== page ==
I remember reading Bel Canto in college and falling in love. Reading that book was like entering another world and I wish I had been recording my thoughts on books then. All I have is a dreamy memory of being completely enchanted and miserably sad when the book ended. For whatever reason, I haven’t revisited Patchett until now. There were many things about State of Wonder that reminded me of reading Bel Canto, but I did not close the covers of this novel feeling wholly satisfied.
Marina Singh is a pharmacologist working for Vogel, a pharmaceutical company whose biggest project is a new fertility drug that Marina’s former professor, Dr. Swenson, is developing in the Amazon. Marina’s coworker, Anders Eckman, went to Brazil to find Dr. Swenson and get an update on her progress before his untimely death by fever. Marina, plagued by Mrs. Eckman’s insistence that he is not dead, and by her boss and lover Dr. Fox’s order, goes to Brazil and tries to find out what exactly happened to her friend.
Patchett is a brilliant writer. Her prose is rich and I could probably open State of Wonder and find a beautiful sentence on any page. She has this way of writing that I just adore. It’s slightly detached, as if the narrator is above everything that is happening, not necessarily omniscient, but not part of everything either. I realize that that description is less than satisfactory, but sometimes it’s hard to pin down exactly why I love Ann Patchett so much. It’s an almost unconditional love, that even when I see problems in a story, I still love it.
And State of Wonder is like that. Oh, there are problems here. It is not a perfect book, not in the way I felt Bel Canto was a nearly perfect book. I struggled suspending my disbelief at some of the events, but fortunately, never at the science. There is a delightful science fiction element here, where the tribe Dr. Swenson is studying can bear children well into their 70s, because of the bark of a tree they chew. I don’t know a lot about the science of fertility, but the fact is that I believed everything that was happening in this novel. I believed in every single character, in their actions, in their voice, in their movements. I believed everything, until the ending unraveled it all.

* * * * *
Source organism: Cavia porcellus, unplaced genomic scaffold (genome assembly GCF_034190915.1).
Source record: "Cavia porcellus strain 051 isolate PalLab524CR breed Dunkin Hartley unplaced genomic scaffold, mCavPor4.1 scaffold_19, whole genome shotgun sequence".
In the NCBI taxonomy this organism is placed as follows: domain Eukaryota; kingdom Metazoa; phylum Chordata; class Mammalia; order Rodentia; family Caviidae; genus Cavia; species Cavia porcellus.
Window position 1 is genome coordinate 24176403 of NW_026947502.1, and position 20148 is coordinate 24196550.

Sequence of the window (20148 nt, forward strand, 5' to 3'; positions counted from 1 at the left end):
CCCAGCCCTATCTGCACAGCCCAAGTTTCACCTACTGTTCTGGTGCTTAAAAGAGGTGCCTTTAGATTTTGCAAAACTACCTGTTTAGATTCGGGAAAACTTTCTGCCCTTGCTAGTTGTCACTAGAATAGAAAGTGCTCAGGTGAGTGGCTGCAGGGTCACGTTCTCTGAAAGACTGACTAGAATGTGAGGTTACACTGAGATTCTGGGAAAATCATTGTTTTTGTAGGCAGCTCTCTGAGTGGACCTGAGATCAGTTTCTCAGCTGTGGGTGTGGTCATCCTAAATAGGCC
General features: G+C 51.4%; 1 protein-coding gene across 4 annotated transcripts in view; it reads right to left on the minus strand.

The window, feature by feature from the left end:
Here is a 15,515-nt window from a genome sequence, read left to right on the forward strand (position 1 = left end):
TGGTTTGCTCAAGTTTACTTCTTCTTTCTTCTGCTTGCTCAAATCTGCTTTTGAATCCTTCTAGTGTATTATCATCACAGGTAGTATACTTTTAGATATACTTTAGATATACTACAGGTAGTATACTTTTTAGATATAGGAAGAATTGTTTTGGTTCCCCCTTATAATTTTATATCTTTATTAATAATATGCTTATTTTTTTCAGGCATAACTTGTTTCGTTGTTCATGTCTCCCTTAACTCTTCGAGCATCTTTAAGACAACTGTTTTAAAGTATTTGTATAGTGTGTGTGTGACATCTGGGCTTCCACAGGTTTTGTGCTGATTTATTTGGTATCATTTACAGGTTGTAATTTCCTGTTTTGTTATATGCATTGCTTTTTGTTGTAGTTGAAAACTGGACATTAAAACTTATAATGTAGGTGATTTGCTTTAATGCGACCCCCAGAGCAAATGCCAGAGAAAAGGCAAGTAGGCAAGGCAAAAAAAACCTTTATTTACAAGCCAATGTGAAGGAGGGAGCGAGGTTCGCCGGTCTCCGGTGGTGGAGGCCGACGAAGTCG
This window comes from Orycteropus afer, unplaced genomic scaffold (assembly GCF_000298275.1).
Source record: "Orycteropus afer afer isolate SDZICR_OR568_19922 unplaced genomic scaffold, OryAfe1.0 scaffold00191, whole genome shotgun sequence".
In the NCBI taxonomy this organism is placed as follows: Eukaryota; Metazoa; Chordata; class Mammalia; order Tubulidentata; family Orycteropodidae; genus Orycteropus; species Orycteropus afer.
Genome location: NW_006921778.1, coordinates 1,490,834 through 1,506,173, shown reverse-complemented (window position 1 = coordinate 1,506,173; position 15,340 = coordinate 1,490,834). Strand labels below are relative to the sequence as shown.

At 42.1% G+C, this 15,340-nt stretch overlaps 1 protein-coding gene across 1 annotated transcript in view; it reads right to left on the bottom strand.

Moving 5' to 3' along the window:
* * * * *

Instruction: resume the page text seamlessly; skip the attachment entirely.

Patchett has been known to give a happy ending, especially one that comes about from coincidence, but the problem here is not necessarily that there is a happy ending, despite the fact that it is laced with tragedy, but that we aren’t given any time to sit with that ending. It comes so abruptly, when I felt we were just really starting to get to the heart of Marina, her struggle, her beliefs. It was the kind of book where I’m looking at the amount of pages left and wondering how on earth the author is going to wrap it all up in so few pages. And the answer is, well, quickly. I could have read another 100 pages, I wanted to read another 100 pages. I wanted more, not necessarily more explanation or more reasoning, but more time to sit with the coincidences and to believe them. Because though I believed almost every moment of this novel, I did not believe the most crucial coincidence of this entire story.
But does that really matter? In the end, this is still a book that I can describe to you with the word love. Ann Patchett is a writer than can totally and completely transport me into another world, another mind. She can set a story in the Amazon, without relying on stereotypes or sensationalism. With Patchett’s stories, I feel everything her characters feel. She writes beautiful, lyrical prose that often reads like poetry. With all of that, an ending that I’m not entirely satisfied with seems like a small complaint.
So go read this!: now | tomorrow | next week | next month | next year | when you’ve read everything else